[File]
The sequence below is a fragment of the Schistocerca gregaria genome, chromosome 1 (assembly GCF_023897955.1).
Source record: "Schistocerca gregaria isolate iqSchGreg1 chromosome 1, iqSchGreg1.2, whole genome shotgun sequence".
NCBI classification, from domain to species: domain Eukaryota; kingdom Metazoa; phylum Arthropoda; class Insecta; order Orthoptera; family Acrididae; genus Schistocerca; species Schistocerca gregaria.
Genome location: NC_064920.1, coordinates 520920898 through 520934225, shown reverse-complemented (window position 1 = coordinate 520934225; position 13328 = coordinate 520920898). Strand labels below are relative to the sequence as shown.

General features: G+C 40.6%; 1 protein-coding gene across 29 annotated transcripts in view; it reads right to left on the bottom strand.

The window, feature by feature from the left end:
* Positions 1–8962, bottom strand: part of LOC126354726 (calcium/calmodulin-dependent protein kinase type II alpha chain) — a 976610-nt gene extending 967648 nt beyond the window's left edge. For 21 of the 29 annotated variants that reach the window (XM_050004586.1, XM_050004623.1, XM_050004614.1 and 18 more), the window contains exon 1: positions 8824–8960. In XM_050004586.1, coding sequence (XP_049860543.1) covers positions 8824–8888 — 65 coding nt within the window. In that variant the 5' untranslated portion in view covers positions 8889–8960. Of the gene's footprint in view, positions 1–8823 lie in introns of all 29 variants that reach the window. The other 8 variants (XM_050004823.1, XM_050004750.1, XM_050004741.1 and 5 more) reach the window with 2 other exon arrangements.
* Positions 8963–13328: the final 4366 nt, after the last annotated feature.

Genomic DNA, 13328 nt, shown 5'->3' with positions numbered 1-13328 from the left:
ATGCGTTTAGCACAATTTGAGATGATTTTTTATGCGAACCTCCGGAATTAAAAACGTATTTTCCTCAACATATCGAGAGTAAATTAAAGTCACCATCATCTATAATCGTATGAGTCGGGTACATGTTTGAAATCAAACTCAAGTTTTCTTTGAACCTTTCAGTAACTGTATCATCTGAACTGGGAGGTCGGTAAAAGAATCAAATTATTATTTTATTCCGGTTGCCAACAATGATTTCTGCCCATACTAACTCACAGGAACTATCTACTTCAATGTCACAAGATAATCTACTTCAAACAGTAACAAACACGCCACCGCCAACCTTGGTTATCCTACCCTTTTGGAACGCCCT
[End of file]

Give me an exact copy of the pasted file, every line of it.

The sequence below is a fragment of the Schistocerca gregaria genome, chromosome 1 (assembly GCF_023897955.1).
Source record: "Schistocerca gregaria isolate iqSchGreg1 chromosome 1, iqSchGreg1.2, whole genome shotgun sequence".
NCBI classification, from domain to species: domain Eukaryota; kingdom Metazoa; phylum Arthropoda; class Insecta; order Orthoptera; family Acrididae; genus Schistocerca; species Schistocerca gregaria.
Genome location: NC_064920.1, coordinates 520920898 through 520934225, shown reverse-complemented (window position 1 = coordinate 520934225; position 13328 = coordinate 520920898). Strand labels below are relative to the sequence as shown.

General features: G+C 40.6%; 1 protein-coding gene across 29 annotated transcripts in view; it reads right to left on the bottom strand.

The window, feature by feature from the left end:
* Positions 1–8962, bottom strand: part of LOC126354726 (calcium/calmodulin-dependent protein kinase type II alpha chain) — a 976610-nt gene extending 967648 nt beyond the window's left edge. For 21 of the 29 annotated variants that reach the window (XM_050004586.1, XM_050004623.1, XM_050004614.1 and 18 more), the window contains exon 1: positions 8824–8960. In XM_050004586.1, coding sequence (XP_049860543.1) covers positions 8824–8888 — 65 coding nt within the window. In that variant the 5' untranslated portion in view covers positions 8889–8960. Of the gene's footprint in view, positions 1–8823 lie in introns of all 29 variants that reach the window. The other 8 variants (XM_050004823.1, XM_050004750.1, XM_050004741.1 and 5 more) reach the window with 2 other exon arrangements.
* Positions 8963–13328: the final 4366 nt, after the last annotated feature.

Genomic DNA, 13328 nt, shown 5'->3' with positions numbered 1-13328 from the left:
ATGCGTTTAGCACAATTTGAGATGATTTTTTATGCGAACCTCCGGAATTAAAAACGTATTTTCCTCAACATATCGAGAGTAAATTAAAGTCACCATCATCTATAATCGTATGAGTCGGGTACATGTTTGAAATCAAACTCAAGTTTTCTTTGAACCTTTCAGTAACTGTATCATCTGAACTGGGAGGTCGGTAAAAGAATCAAATTATTATTTTATTCCGGTTGCCAACAATGATTTCTGCCCATACTAACTCACAGGAACTATCTACTTCAATGTCACAAGATAATCTACTTCAAACAGTAACAAACACGCCACCGCCAACCTTGGTTATCCTACCCTTTTGGAACGCCCT